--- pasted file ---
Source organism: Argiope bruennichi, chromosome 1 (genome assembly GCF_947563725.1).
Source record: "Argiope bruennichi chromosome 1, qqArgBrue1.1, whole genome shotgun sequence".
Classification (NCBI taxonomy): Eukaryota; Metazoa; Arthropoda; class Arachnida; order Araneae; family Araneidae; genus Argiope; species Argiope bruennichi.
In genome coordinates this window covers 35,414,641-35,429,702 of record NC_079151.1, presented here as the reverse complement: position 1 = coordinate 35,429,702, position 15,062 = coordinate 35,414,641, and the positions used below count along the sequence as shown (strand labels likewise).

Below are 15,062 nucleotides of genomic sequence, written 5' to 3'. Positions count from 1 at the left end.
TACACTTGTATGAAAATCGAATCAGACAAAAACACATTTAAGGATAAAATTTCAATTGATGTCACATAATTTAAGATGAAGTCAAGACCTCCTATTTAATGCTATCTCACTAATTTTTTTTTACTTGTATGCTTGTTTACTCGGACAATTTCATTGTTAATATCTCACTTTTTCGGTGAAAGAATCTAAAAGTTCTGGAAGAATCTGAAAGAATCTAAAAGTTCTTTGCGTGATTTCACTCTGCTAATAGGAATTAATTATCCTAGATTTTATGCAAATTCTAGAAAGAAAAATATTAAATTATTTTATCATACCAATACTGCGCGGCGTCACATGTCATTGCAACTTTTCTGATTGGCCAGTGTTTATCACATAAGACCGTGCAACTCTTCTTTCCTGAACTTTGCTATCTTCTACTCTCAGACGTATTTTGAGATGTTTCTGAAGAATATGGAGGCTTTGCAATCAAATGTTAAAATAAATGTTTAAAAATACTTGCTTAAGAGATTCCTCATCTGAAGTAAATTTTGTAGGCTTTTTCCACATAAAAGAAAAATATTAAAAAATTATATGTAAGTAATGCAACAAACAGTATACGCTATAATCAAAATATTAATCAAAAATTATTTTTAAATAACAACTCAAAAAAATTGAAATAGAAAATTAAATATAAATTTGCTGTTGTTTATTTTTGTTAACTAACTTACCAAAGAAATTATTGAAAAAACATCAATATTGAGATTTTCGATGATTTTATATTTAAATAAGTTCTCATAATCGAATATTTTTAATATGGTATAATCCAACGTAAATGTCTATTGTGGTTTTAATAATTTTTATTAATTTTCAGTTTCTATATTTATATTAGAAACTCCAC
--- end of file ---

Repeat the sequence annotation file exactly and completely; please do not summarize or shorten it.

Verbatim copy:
Source organism: Argiope bruennichi, chromosome 1 (genome assembly GCF_947563725.1).
Source record: "Argiope bruennichi chromosome 1, qqArgBrue1.1, whole genome shotgun sequence".
Classification (NCBI taxonomy): Eukaryota; Metazoa; Arthropoda; class Arachnida; order Araneae; family Araneidae; genus Argiope; species Argiope bruennichi.
In genome coordinates this window covers 35,414,641-35,429,702 of record NC_079151.1, presented here as the reverse complement: position 1 = coordinate 35,429,702, position 15,062 = coordinate 35,414,641, and the positions used below count along the sequence as shown (strand labels likewise).

Below are 15,062 nucleotides of genomic sequence, written 5' to 3'. Positions count from 1 at the left end.
TACACTTGTATGAAAATCGAATCAGACAAAAACACATTTAAGGATAAAATTTCAATTGATGTCACATAATTTAAGATGAAGTCAAGACCTCCTATTTAATGCTATCTCACTAATTTTTTTTTACTTGTATGCTTGTTTACTCGGACAATTTCATTGTTAATATCTCACTTTTTCGGTGAAAGAATCTAAAAGTTCTGGAAGAATCTGAAAGAATCTAAAAGTTCTTTGCGTGATTTCACTCTGCTAATAGGAATTAATTATCCTAGATTTTATGCAAATTCTAGAAAGAAAAATATTAAATTATTTTATCATACCAATACTGCGCGGCGTCACATGTCATTGCAACTTTTCTGATTGGCCAGTGTTTATCACATAAGACCGTGCAACTCTTCTTTCCTGAACTTTGCTATCTTCTACTCTCAGACGTATTTTGAGATGTTTCTGAAGAATATGGAGGCTTTGCAATCAAATGTTAAAATAAATGTTTAAAAATACTTGCTTAAGAGATTCCTCATCTGAAGTAAATTTTGTAGGCTTTTTCCACATAAAAGAAAAATATTAAAAAATTATATGTAAGTAATGCAACAAACAGTATACGCTATAATCAAAATATTAATCAAAAATTATTTTTAAATAACAACTCAAAAAAATTGAAATAGAAAATTAAATATAAATTTGCTGTTGTTTATTTTTGTTAACTAACTTACCAAAGAAATTATTGAAAAAACATCAATATTGAGATTTTCGATGATTTTATATTTAAATAAGTTCTCATAATCGAATATTTTTAATATGGTATAATCCAACGTAAATGTCTATTGTGGTTTTAATAATTTTTATTAATTTTCAGTTTCTATATTTATATTAGAAACTCCAC